A sectional chart
(or just 'sectional') is a type of navigation chart (map
) used by the aviation
, etc). In the United States
, there are officially approved (by the FAA
) sectionals available for use when flying anywhere in the world. There are a few things about sectionals that make them a distinct form of map.
First of all, they have expiration dates! Because the information on a sectional is more critical to safety than that on, say, a regular highway map, there are dates past which it is illegal to use them for flight navigation or planning. Even if the sectional you have is still valid, however, you (as the pilot) are still responsible for carefully checking for any errata or revisions that may have been posted for them before using them to plan a flight.
They have a fixed scale, namely 1:500,000 (1 inch = 6.86 nautical miles). There are Wide Area Charts which have a 1:1,000,000 scale and VFR Terminal Area Charts which are 1:250,000. The Sectional is the best all-around navigation chart for use in the airplane.
They contain a great deal of information; as such, reading them is a skill that must be learned with care. Unlike regular highway maps, which may contain three or four types of information (road placement, road type, distance, and place names) the sectional contains far more. Here are some of the things you will find on a sectional chart:
- Positional data (latitude and longitude grid)
- Elevation data (heights of objects and terrain features)
- Topography (heights, shapes and slopes of terrain features)
- Obstructions (man-made objects tall enough to potentially interfere with flight)
- Airport information (Runway lengths, directions, types; airport status, presence of facilities, control tower, altitude, radio frequencies, lighting, notices)
- Airways (designated travel corridors between radio beacons)
- Radio Navigation Aids (VOR/TAC, DME, LORAN, etc)
- Airspace Activity/Area information (parachuting, military reserved, high speed transit, amateur rocketry/model flight, sailplaning, hang gliding, etc)
- Compass data
- Miscellaneous notes
This is an incredible amount of information. Couple this with the fact that a sectional must use a limited range of colors (both due to potential color-blindness on the part of the user and, more likely, because the user is in a low-light or red-light environment) and the problem of information density begins to become apparent.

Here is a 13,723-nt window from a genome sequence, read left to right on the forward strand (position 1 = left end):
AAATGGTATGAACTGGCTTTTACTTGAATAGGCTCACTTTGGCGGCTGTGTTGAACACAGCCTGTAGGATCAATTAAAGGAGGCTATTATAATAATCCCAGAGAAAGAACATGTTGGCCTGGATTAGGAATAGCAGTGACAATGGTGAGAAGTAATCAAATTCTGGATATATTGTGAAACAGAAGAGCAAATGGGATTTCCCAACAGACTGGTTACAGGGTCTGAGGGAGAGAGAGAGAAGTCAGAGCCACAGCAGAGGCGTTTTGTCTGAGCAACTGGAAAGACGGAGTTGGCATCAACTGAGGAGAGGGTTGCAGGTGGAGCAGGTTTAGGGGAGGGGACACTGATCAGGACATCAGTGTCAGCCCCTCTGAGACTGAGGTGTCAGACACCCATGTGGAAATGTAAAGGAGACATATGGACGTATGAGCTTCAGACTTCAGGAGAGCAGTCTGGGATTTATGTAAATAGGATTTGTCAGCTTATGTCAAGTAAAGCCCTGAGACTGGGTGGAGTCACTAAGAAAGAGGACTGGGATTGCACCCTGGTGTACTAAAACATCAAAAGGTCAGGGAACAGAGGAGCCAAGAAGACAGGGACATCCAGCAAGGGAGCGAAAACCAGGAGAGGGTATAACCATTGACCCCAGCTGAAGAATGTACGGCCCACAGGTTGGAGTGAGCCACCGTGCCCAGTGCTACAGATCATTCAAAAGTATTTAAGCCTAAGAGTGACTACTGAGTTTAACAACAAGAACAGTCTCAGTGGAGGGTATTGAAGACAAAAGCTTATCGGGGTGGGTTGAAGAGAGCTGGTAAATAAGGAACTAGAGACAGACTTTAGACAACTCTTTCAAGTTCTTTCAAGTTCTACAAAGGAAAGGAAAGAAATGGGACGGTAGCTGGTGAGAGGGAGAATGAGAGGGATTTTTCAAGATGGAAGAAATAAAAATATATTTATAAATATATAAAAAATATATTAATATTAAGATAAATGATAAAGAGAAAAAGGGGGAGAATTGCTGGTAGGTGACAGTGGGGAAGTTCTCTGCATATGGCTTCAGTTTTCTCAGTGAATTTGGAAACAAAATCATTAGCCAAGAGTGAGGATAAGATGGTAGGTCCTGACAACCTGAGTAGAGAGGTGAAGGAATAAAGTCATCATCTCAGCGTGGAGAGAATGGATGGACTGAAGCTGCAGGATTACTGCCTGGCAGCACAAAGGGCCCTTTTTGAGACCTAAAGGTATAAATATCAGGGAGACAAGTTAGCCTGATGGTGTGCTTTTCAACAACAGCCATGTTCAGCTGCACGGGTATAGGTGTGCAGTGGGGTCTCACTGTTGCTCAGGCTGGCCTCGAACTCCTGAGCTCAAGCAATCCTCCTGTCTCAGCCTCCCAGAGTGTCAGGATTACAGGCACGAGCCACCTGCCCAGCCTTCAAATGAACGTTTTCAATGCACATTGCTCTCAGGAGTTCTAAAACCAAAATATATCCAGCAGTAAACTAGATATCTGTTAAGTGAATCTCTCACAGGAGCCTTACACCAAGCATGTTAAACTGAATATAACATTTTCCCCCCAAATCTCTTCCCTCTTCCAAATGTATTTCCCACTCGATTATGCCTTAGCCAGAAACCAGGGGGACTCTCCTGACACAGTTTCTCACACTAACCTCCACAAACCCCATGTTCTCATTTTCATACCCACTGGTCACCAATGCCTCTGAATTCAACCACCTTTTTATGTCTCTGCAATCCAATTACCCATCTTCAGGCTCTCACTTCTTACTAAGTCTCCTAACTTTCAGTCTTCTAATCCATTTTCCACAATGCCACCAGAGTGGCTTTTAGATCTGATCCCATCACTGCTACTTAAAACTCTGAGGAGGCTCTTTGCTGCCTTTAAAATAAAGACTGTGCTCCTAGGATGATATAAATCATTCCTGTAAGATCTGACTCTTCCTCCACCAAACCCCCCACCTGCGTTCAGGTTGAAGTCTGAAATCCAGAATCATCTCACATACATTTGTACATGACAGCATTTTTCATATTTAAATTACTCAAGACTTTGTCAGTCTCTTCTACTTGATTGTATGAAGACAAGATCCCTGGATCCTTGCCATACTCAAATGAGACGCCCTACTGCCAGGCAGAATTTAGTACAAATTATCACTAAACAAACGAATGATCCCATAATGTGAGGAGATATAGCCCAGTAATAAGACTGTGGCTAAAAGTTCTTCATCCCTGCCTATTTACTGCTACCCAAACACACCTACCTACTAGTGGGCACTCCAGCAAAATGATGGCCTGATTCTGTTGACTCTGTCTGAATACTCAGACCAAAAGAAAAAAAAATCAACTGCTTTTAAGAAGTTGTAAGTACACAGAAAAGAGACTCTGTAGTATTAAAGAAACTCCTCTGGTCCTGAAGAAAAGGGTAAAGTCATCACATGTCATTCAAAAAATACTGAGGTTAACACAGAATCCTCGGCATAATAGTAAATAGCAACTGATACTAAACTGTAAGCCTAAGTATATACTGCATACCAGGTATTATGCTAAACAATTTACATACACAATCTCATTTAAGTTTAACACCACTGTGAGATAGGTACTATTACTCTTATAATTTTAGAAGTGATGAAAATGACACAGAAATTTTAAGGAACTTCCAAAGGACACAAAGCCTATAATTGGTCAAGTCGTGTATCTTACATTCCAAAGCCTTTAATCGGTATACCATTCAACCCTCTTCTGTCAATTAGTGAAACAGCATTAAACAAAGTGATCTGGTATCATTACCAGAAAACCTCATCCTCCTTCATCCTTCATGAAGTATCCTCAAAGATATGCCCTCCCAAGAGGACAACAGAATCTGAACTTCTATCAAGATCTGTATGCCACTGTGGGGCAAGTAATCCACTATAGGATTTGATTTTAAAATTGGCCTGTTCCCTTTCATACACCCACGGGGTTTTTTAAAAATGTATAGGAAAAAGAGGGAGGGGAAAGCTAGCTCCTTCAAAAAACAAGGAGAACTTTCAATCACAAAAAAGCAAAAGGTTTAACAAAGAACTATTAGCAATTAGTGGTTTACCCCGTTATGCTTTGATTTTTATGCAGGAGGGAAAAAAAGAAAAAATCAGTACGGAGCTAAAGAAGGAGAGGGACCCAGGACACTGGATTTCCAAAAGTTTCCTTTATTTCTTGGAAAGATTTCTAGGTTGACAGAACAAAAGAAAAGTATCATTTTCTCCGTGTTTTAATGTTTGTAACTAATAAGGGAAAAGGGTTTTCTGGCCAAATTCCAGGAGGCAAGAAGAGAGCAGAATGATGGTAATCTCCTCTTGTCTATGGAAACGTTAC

Sectionals utilize a great deal of text, but try to compartmentalize it into bounded boxes to denote application to a particular location; hence, airports and regions will usually have 'information boxes' adjoining them. These boxes and text are printed in relatively low contrast colors so as not to obscure terrain and obstruction shapes and symbols. It is nearly impossible to use a sectional without some form of straight edge or rule. The most important skill one can learn when using a sectional is the ability to quickly translate symbols into 'reality' so that if you are lost, you can locate yourself on the sectional by placing the abstract symbols for objects into context outside your window. It's much harder than it sounds; plus, you swiftly learn that from the air, all railroads, rivers, roads, radio towers and power lines look alike. There are no handy signs to tell you what you're looking at. You learn to look for small-town water towers, which tend to have place names stenciled on their sides in letters large enough to read from afar; you look for oddly-shaped bodies of water, or intersections of multiple landmarks like roads, railroads and power lines. Nuclear power plant cooling towers, airport layouts, large groups of radio towers - all of these are fairly easy to locate both on the sectional and from the sky.
Finally, sectionals make fascinating wall-hangings; expired ones are available for next-to-nothing (or nothing, if you know a pilot or two) and make great informational decoration or toys.